Tigers not roaring with virility, Bannerghatta zoo near Bengaluru sees mating crisis
The zoo authority officials have a unique problem on hand, forcing them to consider exchanging tigers with other zoos of Karnataka and also bringing in some rescued ones.
BENGALURU: The zoo authority officials have a unique problem on hand, forcing them to consider exchanging tigers with other zoos of Karnataka and also bringing in some rescued ones. The aim is to improve reproductivity among tigers at the Bannerghatta Biological Park (BBP) zoo.
The reason: The veterinarians, animal keepers and staffers at BBP have been noticing that the tigers are not finding their mates at the zoo compatible or attractive, which is affecting their natural mating cycles. BBP sources told The New Indian Express that this is being observed for some time and that this could be due to multiple reasons.
Even if male and female tigers mate, the percentage of conception is seeing a drop, they added. The reason, they think, is that since many of animals are inbred, their medical condition does not seem to be favourable for reproduction.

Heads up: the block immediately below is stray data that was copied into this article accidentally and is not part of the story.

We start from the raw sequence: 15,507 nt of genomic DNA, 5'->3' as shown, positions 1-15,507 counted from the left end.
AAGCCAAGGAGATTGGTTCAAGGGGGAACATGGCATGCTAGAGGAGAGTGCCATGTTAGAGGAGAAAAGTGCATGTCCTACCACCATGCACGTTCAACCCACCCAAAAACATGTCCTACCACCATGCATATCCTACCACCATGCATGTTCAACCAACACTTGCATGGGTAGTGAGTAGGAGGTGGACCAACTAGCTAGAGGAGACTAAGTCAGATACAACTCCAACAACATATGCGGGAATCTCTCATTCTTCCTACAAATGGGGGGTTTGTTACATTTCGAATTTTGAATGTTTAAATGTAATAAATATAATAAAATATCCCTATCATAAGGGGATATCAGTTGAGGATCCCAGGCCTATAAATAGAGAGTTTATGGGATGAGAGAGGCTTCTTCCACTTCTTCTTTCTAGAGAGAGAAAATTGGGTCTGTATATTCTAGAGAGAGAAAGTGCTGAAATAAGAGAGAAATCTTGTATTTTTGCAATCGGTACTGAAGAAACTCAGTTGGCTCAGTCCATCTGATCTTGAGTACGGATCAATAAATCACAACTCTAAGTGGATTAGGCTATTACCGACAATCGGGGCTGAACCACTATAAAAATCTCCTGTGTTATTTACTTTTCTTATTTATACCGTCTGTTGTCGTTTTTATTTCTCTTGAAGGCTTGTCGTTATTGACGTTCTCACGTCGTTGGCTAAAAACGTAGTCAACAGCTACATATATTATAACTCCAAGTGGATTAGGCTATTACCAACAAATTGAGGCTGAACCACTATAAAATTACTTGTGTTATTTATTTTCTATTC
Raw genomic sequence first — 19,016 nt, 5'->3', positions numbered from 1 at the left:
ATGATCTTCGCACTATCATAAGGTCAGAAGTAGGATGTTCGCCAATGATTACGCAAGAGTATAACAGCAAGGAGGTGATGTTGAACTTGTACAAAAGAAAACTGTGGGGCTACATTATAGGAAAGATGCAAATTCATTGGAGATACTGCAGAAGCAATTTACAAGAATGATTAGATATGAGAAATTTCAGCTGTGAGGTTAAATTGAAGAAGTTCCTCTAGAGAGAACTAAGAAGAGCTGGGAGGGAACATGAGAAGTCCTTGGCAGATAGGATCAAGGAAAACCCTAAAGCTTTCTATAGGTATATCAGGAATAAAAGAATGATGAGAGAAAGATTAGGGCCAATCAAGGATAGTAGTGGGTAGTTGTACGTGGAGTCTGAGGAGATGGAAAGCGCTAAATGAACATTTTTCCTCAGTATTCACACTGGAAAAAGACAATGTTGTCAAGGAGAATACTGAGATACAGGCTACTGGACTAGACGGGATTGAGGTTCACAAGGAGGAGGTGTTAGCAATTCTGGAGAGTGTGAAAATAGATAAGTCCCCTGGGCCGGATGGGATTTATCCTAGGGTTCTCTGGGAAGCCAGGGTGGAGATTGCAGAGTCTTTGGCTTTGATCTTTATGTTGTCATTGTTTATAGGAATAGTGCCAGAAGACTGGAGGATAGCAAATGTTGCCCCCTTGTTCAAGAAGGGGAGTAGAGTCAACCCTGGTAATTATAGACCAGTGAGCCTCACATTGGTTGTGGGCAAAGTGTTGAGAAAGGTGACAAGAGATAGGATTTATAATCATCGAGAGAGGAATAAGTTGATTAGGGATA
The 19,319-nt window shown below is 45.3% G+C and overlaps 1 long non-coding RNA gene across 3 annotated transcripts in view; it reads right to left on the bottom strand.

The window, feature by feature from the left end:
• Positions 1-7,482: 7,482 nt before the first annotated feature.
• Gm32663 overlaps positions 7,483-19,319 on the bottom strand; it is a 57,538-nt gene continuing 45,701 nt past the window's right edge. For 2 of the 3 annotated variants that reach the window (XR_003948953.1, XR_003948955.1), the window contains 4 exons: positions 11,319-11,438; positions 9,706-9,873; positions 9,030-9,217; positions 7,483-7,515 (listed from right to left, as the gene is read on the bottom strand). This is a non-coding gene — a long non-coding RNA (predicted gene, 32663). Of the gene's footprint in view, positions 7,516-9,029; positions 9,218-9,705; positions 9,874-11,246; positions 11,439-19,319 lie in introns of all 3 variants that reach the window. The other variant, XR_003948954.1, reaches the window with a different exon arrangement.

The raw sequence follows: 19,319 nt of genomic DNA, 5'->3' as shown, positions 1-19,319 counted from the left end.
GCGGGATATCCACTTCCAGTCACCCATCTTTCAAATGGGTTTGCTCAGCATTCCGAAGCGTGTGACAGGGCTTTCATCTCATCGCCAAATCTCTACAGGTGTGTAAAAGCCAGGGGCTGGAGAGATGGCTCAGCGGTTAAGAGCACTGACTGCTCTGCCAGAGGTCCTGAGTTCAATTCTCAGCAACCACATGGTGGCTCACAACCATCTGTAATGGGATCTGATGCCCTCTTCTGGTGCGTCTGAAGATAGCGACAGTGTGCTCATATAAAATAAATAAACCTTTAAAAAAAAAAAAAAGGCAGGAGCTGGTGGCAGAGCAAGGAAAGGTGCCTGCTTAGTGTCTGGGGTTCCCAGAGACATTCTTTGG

Another reason is that females are no longer finding males attractive due to age factors and strength. The lethargic and relaxed lifestyle within the confines of the zoo is also said to be affecting their natural health, which is another reason.
Close proximity with humans and being hand-reared for the second or third generation could also be a reason. "This had not been observed before. It is quite unique and a matter of worry. It could also be that inbreeding issues were never examined so seriously," an official siad.
"Now that the staffers have noticed a change in behaviour and attitude of the animals, their activities are being closely monitored. It has also become a matter of concern, as no new offspring have been born for quite some time now at the zoo, especially among tigers. Some felines have started showing health issues," he said.
To address the issue, the official said, they are contemplating on either bringing in some rescued wild male or female tigers or even exchange some of the in-house tigers with other zoos. The staffers are now enquiring with other zoos whether they are seeing similar problems and what could be the solution.